“Utah weeps for them today,” Lt. Gov. Spencer J. Cox wrote on Facebook after receiving word of the major’s death. “This war has once again cost us the best blood of a generation.”
When Major Taylor left North Ogden in January, hundreds of residents lined the street to see him off, and the local police gave him an escort.
“Right now there is a need for my experience and skills to serve in our nation’s long-lasting war in Afghanistan,” he wrote at the time, adding that his work would fulfill President Trump’s order to expand the capabilities of the Afghan forces.
Rather than disappear into a war zone, Major Taylor kept up a steady stream of Facebook posts while he was deployed, connecting his community to a conflict that is off the radar of many Americans.
In what turned out to be his final public post, on Oct. 28, he tapped out a message about the recent Afghan election.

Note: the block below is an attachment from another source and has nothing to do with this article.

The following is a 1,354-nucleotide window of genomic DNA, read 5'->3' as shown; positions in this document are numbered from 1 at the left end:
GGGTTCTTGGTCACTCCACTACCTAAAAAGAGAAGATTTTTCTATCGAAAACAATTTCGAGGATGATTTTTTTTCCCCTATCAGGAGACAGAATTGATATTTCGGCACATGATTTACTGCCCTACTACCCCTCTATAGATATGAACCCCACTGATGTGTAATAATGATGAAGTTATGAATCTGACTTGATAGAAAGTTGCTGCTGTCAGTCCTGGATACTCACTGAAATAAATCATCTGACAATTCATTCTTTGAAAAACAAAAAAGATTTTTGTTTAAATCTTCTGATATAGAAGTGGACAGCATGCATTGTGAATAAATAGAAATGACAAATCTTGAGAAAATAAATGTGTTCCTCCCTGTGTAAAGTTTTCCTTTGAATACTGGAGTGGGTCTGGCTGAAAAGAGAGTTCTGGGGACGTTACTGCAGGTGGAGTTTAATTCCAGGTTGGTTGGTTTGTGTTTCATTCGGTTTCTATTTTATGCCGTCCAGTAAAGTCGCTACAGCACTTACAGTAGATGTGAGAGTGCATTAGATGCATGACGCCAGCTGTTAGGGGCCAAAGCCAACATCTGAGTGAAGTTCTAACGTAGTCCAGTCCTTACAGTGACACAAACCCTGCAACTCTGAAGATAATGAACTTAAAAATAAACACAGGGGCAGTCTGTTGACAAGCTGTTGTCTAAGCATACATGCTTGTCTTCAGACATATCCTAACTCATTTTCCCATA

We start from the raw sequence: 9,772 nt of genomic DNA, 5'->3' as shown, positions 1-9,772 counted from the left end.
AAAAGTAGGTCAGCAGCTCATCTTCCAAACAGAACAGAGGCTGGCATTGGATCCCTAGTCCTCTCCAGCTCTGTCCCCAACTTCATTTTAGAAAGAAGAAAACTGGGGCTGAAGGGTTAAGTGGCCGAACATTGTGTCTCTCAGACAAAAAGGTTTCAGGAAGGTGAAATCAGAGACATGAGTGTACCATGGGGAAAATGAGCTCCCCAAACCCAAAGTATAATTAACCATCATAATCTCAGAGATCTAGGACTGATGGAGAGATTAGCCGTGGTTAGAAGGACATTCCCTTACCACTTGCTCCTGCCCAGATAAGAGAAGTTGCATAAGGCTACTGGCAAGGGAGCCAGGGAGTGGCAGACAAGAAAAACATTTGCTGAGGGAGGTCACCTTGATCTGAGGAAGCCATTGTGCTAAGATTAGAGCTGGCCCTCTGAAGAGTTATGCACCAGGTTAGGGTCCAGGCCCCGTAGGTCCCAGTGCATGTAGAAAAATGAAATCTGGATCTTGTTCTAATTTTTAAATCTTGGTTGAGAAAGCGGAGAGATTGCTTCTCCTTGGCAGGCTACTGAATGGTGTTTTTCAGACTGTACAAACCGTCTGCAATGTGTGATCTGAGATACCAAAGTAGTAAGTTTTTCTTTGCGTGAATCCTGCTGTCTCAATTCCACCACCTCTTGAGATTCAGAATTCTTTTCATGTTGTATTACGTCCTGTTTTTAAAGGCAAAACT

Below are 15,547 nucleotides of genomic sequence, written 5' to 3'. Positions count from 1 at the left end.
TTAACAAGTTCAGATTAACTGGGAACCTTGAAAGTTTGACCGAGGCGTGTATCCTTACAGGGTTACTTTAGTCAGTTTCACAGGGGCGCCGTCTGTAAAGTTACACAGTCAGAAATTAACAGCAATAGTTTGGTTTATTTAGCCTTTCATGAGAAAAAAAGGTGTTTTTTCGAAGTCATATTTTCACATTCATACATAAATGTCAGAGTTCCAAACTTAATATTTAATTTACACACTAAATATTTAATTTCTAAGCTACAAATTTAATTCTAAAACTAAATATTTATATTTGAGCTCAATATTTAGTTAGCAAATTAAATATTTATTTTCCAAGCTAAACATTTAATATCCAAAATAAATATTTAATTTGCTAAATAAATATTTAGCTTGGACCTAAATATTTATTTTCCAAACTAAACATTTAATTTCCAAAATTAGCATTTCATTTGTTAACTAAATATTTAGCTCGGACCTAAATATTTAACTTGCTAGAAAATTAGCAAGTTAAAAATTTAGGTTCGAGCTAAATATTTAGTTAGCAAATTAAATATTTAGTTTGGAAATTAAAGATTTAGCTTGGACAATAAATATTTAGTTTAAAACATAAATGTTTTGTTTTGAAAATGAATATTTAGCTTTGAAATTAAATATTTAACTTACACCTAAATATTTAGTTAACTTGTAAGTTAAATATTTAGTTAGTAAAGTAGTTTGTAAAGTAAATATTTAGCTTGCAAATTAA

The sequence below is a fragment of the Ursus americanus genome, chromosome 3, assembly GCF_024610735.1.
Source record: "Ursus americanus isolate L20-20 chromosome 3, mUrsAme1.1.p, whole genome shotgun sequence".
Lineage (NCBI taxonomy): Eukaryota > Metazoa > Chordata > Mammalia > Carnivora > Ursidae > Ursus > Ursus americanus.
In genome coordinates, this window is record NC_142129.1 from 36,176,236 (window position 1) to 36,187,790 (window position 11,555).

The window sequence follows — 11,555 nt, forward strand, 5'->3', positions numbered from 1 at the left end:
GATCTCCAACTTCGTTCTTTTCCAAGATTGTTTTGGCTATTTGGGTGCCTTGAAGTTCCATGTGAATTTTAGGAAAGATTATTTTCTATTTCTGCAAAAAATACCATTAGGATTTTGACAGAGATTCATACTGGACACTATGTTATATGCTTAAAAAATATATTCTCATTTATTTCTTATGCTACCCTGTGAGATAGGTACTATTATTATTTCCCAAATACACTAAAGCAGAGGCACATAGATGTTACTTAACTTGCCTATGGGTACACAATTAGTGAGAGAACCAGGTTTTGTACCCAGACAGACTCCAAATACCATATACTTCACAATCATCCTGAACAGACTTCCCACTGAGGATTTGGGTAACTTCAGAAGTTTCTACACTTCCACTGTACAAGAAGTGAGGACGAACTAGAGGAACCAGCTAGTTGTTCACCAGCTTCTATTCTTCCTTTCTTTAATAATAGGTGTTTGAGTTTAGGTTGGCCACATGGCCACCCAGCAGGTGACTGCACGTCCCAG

“It was beautiful to see over 4 million Afghan men and women brave threats and deadly attacks to vote in Afghanistan’s first parliamentary elections in eight years,” he wrote. “Many American, NATO allies, and Afghan troops have died to make moments like this possible.”
Then he turned to his own country.
“As the USA gets ready to vote in our own election next week, I hope everyone back home exercises their precious right to vote,” he wrote. “And that whether the Republicans or the Democrats win, that we all remember that we have far more as Americans that unites us than divides us.”